onegeeklogo6Dear One Geek,

In our gaming group, we have 4 men and one woman. Most of the players play characters of the same sex as they are, but one of the guys frequently plays a female character. This, of course, is fine in theory – however, every time he does so, he plays characters who are as antagonistic as possible towards the female player’s (also female) characters.

We’ve tried having group discussions, personal discussions and even in character interventions about this, but nothing has seemed to work. He just seems to love picking on the other female character, when he’s playing a female.

How do we deal with Ms. Ogyny?

Signed, Notta Hater

Dear Notta,

Some players have a very difficult time portraying a character very different than who they are as a player (or don’t even bother – we’ve all played with someone who’s characters are all “them” regardless of the setting or character type. Joe the Elf. Joe the Shaman. Joe the Space Marine.) This can cause them to portray different races, sexes or ages as very stereotypical – for whatever stereotype they may identify with that character type. A young person might play any older character as a “grumpy old man”. A person of one race might portray another in a farcical (and yet still offensive) manner. And some men may think they’re roleplaying a woman well, when they’re really being hostile or insensitive to the female players in the group. (The same can be true with women playing male characters.)

Really, however, while on the surface this seems like a male/female issue, it’s at once much simpler and much deeper than that.

As a group, you’ve attempted several methods of communication to let this individual know that his behavior (when playing some of his characters) is unacceptable to the group. It wouldn’t matter if the issue was sexism or racism or excessive violence/sexuality – there’s a social contract between ongoing game groups that allows them continue long-term. That contract pertains to the game staying within what the group determines to be acceptable guidelines. In most cases, this doesn’t have to be hashed out – friends and people who are invited into an existing group are able to pick up on what is or isn’t acceptable, and when they veer out of the group’s comfort zone, most folks will pick up on the rest of the group’s discomfort and move back to within acceptable themes and playstyles.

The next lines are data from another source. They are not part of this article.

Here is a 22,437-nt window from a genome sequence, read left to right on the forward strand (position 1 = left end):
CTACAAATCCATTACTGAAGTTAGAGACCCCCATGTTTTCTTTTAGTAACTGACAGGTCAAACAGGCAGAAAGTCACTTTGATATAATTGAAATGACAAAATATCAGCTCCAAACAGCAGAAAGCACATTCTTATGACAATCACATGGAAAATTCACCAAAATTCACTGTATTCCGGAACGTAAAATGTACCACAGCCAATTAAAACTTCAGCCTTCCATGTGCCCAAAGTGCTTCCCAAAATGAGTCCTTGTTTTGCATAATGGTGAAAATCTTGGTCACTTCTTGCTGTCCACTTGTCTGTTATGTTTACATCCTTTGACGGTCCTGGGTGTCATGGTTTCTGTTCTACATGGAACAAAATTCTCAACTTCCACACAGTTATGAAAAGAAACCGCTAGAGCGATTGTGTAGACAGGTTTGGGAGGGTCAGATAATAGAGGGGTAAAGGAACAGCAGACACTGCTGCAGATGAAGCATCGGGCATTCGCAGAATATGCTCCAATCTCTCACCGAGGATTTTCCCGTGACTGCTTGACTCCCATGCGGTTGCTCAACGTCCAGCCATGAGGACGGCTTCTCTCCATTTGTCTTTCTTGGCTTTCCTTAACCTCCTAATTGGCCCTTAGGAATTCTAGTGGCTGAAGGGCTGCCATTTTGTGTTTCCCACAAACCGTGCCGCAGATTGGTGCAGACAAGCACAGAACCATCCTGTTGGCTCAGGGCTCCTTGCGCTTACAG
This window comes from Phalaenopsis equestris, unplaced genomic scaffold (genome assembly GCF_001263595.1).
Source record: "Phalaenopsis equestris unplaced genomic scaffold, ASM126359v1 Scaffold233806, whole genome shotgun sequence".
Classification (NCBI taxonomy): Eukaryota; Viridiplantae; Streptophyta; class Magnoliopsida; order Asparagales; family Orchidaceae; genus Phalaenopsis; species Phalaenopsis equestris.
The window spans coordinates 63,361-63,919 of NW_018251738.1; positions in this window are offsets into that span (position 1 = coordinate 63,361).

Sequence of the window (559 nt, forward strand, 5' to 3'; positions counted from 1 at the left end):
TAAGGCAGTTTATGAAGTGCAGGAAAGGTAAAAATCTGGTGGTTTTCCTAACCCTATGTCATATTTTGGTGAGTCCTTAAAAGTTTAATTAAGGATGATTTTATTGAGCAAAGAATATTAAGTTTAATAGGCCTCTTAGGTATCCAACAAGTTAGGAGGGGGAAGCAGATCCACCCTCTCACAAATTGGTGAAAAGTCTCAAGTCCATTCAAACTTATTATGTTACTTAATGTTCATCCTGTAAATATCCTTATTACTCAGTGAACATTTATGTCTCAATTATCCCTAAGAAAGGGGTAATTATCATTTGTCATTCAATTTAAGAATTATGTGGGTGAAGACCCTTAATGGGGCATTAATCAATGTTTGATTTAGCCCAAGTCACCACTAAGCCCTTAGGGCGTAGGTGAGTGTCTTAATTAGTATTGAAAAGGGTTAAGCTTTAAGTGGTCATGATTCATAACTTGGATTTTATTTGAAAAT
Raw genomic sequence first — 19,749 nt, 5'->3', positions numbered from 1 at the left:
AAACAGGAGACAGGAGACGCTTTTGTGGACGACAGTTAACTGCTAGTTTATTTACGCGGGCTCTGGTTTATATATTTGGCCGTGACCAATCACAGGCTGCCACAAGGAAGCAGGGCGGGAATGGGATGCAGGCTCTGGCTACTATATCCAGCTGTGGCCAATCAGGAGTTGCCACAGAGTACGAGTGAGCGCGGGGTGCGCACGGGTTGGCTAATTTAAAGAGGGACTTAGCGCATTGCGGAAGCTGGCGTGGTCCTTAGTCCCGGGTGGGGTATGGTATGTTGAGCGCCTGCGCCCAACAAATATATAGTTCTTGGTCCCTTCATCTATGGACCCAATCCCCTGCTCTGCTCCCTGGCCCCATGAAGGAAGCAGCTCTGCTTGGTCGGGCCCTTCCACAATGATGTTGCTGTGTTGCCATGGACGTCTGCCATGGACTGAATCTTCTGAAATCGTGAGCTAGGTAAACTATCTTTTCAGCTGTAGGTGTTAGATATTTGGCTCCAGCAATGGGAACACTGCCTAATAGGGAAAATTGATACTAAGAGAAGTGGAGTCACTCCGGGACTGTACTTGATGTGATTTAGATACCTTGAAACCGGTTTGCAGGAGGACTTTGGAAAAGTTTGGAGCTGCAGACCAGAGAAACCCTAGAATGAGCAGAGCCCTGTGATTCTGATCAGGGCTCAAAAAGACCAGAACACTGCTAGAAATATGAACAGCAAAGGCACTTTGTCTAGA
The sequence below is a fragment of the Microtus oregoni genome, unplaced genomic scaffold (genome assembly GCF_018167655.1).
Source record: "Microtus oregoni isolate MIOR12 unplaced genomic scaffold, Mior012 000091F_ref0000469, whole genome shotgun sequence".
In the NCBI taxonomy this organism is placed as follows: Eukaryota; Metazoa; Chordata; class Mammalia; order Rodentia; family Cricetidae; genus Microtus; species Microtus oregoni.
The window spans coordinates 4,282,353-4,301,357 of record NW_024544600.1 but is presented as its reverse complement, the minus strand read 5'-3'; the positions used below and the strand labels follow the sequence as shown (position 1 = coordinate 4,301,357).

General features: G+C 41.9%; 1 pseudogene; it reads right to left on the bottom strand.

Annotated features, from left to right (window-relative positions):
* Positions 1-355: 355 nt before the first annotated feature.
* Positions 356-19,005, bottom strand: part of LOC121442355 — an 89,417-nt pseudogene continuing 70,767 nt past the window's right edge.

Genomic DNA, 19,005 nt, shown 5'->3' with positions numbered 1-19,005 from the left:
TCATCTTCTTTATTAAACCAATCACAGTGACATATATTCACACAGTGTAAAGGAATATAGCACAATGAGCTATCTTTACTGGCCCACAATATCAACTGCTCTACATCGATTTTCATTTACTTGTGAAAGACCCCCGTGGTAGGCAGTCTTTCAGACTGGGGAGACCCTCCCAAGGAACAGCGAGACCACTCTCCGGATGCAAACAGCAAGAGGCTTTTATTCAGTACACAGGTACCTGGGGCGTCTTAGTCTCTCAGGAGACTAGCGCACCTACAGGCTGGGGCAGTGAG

When someone doesn’t or can’t pick up on the boundaries of the social contract, then sometimes they have to be informed of where those lines are, or at least that they’ve crossed them. Once they’ve had a line pointed out to them, if they are still unwilling or unable to play in a manner that the group as a whole feels is acceptable, they may simply not be a good match for the group, and may need to be asked to leave (a topic we touched on in “How to Split Up The Party”, our August 23, 2009 episode).

In this particular case, since multiple warnings about his playstyle making the group uncomfortable haven’t worked, it may come down to brass tacks. I’d have the DM/GM/ST (or whoever is organizing the games) give “Ms. Ogyny” an ultimatum – either stop playing female characters or stop playing with the group. Since the hostility only seems to come out when he’s portraying a female character, stopping him from doing so with this group may stop the issue.

If not (or if the hostility transfers to Out of Character interactions), he may simply have to be asked to leave the group altogether.

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